Adults in Virginia could legally possess and grow small amounts of marijuana beginning in July, about three years sooner than initially envisioned, under changes the governor proposed Wednesday to legislation passed earlier this year.
“Our Commonwealth is committed to legalizing marijuana in an equitable way,” Democratic Gov. Ralph Northam said in a news release outlining the date change and other amendments he is seeking. “Virginia will become the 15th state to legalize marijuana — and these changes will ensure we do it with a focus on public safety, public health, and social justice.”
Advocates on all sides of the issue have been eagerly waiting for weeks to see what changes Northam would propose to the bill that cleared the General Assembly in February.
The measure has been a top priority for Democrats who control the state government, who consider it a necessary step to end the disparate treatment of people of color under current marijuana laws. But lawmakers struggled to reach agreement during the session, passing a bill that almost no one seemed fully satisfied with. It would not have legalized marijuana until 2024, which racial justice advocates said was far too long to wait.
A coalition of advocacy groups — including Marijuana Justice, Justice Forward Virginia, RISE for Youth and the American Civil Liberties Union of Virginia — hailed the July 1 legalization date as “the first step toward ending racist marijuana law enforcement.” The Virginia Legislative Black Caucus also praised the amendments.
“This important change to the legislation recently passed by the General Assembly will allow the Commonwealth to begin addressing the tragic consequences of communities of color being over-policed in the failed War on Drugs. Marijuana laws are more harshly enforced in Black and Brown communities, and we cannot risk more people being caught in the system for acting in ways that will soon be legal," the coalition said in a statement.
Northam’s office said his decision to speed up legalization was driven by a state study from last year that found Black Virginians were disproportionately policed and convicted for using marijuana, and by data from state courts that show the trend has continued even since lawmakers decriminalized marijuana last year.
Discussions with lawmakers went down to the wire; Wednesday was Northam’s deadline for taking action on legislation.
His office issued a news release filled with supportive remarks from legislative leaders in both chambers and two Republicans, signaling that his proposed changes have the votes to become law once legislators reconvene in April.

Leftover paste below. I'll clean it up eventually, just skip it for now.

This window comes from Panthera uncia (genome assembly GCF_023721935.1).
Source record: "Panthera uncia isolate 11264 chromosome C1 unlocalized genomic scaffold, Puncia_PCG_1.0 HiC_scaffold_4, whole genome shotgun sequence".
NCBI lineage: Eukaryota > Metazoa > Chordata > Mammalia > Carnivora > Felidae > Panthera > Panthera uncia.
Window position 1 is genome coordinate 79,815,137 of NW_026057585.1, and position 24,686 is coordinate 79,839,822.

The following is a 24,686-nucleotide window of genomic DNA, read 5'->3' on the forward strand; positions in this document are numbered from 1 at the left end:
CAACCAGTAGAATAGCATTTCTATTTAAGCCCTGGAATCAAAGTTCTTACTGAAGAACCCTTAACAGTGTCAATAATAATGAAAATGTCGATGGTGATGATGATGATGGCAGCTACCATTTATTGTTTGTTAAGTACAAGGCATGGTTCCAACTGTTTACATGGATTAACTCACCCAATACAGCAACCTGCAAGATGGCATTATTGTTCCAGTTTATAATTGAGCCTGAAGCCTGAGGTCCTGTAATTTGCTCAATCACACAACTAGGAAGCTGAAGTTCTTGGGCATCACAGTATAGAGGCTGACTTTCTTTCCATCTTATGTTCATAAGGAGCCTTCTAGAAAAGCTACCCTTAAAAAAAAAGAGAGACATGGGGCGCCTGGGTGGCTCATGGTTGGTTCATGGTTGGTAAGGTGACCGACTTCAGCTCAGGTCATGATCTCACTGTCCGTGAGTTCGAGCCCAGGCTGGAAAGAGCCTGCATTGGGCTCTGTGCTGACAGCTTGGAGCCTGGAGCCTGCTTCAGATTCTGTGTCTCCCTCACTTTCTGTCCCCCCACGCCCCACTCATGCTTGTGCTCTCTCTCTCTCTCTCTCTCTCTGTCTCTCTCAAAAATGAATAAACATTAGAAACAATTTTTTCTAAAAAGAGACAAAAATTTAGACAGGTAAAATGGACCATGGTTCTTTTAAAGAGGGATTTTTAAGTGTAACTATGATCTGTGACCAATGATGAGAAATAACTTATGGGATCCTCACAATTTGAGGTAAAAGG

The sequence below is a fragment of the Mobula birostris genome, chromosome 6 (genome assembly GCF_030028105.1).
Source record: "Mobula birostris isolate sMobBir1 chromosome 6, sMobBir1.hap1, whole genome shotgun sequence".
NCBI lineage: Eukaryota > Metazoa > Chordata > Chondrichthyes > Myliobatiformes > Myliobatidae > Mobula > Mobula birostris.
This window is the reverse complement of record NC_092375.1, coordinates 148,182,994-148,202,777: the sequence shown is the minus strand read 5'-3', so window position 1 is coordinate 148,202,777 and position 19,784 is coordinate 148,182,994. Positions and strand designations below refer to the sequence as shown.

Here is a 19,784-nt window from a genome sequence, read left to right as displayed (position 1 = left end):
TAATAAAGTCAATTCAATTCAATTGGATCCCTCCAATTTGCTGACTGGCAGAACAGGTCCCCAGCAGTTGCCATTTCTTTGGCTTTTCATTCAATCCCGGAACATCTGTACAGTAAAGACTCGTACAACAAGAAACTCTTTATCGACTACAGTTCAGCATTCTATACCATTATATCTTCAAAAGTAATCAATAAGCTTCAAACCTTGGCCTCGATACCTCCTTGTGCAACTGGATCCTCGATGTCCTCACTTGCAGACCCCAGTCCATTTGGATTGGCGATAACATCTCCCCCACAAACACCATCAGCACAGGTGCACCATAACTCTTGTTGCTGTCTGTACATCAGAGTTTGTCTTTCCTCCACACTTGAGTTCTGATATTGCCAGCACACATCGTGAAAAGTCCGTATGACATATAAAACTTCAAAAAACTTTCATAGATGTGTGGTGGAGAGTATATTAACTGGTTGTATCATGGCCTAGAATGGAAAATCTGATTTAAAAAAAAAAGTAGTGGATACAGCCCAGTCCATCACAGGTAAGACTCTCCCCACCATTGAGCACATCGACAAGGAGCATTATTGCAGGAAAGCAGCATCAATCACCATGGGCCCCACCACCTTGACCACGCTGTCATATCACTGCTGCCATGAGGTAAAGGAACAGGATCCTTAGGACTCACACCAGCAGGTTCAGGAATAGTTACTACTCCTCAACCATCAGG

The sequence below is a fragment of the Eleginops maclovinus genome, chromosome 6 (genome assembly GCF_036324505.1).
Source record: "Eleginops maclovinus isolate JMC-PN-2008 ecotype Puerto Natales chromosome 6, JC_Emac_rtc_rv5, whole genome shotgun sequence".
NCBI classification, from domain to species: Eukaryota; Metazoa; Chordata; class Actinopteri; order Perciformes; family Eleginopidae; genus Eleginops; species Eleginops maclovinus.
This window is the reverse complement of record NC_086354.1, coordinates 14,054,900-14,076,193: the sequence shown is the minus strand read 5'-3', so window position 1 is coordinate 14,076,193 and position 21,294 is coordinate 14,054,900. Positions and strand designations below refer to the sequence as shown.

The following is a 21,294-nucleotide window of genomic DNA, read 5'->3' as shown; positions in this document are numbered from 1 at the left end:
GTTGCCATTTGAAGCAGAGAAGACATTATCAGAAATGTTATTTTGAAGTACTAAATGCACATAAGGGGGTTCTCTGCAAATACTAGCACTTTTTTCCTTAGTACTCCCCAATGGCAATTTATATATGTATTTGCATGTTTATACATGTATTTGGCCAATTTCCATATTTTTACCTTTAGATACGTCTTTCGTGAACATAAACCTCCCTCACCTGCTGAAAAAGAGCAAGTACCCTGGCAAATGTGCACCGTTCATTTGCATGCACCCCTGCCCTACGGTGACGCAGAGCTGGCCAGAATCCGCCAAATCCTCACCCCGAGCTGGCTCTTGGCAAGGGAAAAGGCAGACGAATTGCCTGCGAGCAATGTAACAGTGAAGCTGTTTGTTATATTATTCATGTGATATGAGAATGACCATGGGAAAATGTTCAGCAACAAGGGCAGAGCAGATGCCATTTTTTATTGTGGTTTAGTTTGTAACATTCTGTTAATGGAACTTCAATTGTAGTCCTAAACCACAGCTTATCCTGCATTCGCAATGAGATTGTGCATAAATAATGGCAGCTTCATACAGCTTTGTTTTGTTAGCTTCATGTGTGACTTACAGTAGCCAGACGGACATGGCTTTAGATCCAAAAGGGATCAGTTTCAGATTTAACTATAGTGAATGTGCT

“I am grateful to the advocates and legislators for their dedicated work on this important issue, and I look forward to this legislation passing next month,” Northam said.
The governor’s amendments would allow adults 21 and up to legally possess up to one ounce (28.3 grams) of cannabis without the intent to distribute beginning July 1. They would also allow the home cultivation of up to four plants per household beginning July 1.
Not all lawmakers support the legislation. Democratic Sen. Chap Petersen voted against the bill and remains skeptical, despite Northam’s amendments.
“I don’t have a problem with decriminalization or even legalizing marijuana in small amounts for adult use, but I’m not a fan of setting up a marijuana industry in this state, which appears to be the purpose of the legislation,” he said.
Northam’s amendments would maintain current public safety measures that prohibit smoking marijuana while driving, smoking while driving a school bus and possession of marijuana on school grounds.
It will be years before legal retail sales follow. The bill, hundreds of pages long, lays out the complex process of creating a new state agency to oversee the marijuana marketplace, with sales beginning and regulations going into effect Jan. 1, 2024.
The bill as passed also calls for dedicating 30% of marijuana tax revenue — after program costs — to a Cannabis Equity Reinvestment Fund. The money would be used to help communities that have been historically over-policed for marijuana crimes, with funds going toward scholarships, workforce development and job placement services, and low- or no-interest loans for qualified cannabis businesses.
Some racial equity advocates said 30% is not enough. Members of the Cannabis Equity Coalition of Virginia said they will lobby lawmakers to increase the amount of money directed to the reinvestment fund to 70% of tax revenues.
“There's so much that needs to be done — the damage is enormous,” said Marty Jewell, a coalition spokesman.
During the legislative session, the Senate sought to legalize simple possession beginning in July, but House Democrats argued that legalization without a legal market for marijuana could promote the growth of the black market.
Northam announced Wednesday he is seeking two related budget amendments, one to boost funding for a public awareness campaign and the other for funding to help law enforcement officials recognize and prevent drugged driving. He's also seeking to add worker protections and speed up the sealing of records and expungements.
One would authorize the new Cannabis Control Authority “to revoke a company’s business license if they interfere with union organizing efforts, fail to pay prevailing wage as defined by the United States Department of Labor, or classify more than ten percent of employees as independent contractors,” according to a description his office provided.
The full text of the proposed amendments was not immediately available.
The other amendment would “allow for expungement and sealing of criminal records on marijuana to begin as soon as state agencies are able to do so, and simplify the criteria for when records can be sealed,” his office said.